A confluence of five events:
- My two year old Treo 600 stopped working: Despite my best efforts to revive it. Reboots, hard resets, new software - it was dropping calls all the time and had finally become unusable. Took it to the Sprint Store where their tech played with it for 1/2 hour and came to the conclusion that it was defective. As it was out of warrantee, my only option was to turn it back in to them for a $50 credit towards my next phone. There is no repair option. There is no authorized repair facility. This is a $400 device, 2 years old. Throw it out.
- My two year old iPod stopped working: Despite my best efforts to revive it. Reboots, hard resets, new software - more and more often it would hang in the bootup mode, to the point now that it had become unusable. Took it to the Apple store where their tech played with it for 1/2 hour and came to the conclusion that it was defective. As it was out of warantee, I was basically SOL. Apple doesn't repair them and doesn't authorize any other repair.
- Walt Mossberg strongly endorses iPod Nano. In fact he really really loves it. Walt Mossberg of course is one of the top journaists covering consumer electronics, computers and software. He's hard-core -- doesn't give any quarter when it comes to the user experience. Here's some of what he says: "... In fact, the nano has the best combination of beauty and functionality of any music player I've tested -- including the iconic original white iPod. And it sounds great. I plan to buy one..."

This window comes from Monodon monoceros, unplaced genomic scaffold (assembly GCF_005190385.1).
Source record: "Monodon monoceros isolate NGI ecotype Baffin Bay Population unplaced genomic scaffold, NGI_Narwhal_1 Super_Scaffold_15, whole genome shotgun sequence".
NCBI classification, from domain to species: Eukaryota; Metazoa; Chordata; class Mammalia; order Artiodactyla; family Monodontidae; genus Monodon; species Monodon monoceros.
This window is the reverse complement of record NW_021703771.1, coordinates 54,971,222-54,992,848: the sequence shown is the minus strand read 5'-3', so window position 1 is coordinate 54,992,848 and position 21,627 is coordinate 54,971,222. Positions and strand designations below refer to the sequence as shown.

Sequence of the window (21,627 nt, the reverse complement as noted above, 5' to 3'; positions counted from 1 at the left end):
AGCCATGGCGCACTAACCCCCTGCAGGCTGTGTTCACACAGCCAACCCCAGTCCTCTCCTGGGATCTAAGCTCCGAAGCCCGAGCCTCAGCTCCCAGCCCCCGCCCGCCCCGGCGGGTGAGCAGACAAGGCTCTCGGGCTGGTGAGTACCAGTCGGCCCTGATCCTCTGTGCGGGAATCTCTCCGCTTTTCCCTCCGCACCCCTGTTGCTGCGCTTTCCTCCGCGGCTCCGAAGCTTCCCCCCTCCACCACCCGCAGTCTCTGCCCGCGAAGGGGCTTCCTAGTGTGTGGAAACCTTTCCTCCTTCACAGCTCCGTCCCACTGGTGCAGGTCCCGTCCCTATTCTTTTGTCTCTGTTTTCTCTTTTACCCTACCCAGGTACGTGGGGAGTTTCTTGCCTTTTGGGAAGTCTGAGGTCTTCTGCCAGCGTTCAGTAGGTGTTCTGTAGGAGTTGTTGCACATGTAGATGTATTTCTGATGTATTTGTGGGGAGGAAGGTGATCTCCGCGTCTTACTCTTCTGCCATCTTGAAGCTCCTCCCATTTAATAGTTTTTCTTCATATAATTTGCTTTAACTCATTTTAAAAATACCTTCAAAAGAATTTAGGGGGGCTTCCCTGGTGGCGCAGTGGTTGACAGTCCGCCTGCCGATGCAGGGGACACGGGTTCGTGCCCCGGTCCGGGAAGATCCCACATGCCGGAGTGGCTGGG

- Palm Treo Owners sue Palm in a class action lawsuit: According to Om Malik, a frequent commentator and well known blogger: This just in…. things are getting decidedly bad in the Palm-land. Disgruntled users are suing the handheld/smart phone maker over all the technology related issues."
- iPod nano Screens crack? This has been reported all over the place, up to the point that Apple (who never does this kind of thing) has agreed to replace some small set of nanos that they agree are defective.
Ok, so what do we make of this confluence of events?
I was somewhat outraged at Sprint not taking responsibility for a 2 year old, $400 device simply ceasing to work. And I was somewhat outraged a few weeks later at Apple for not taking responsibility for a 2 year old, $350 device simply ceasing to work. In both cases they were like, "well it's out of warantee so of course we can't replace it." And I was, like, "I am not asking you to replace it, I'll be glad to pay to have it repaired." And they, "Well, we don't repair them." SOL.
I guess my expectations are out of whack. I guess I should just plan that my multi-hundred dollar electronic gizmo is only good for 2 or so years. Shouldn't we expect more? If Walt Mossberg can be outraged at some piece of software being a little hard to use or crashing now and again, why not be as outraged at some piece of hardware not lasting more than 2 years? I think that should be a consideration before giving it two thumbs up?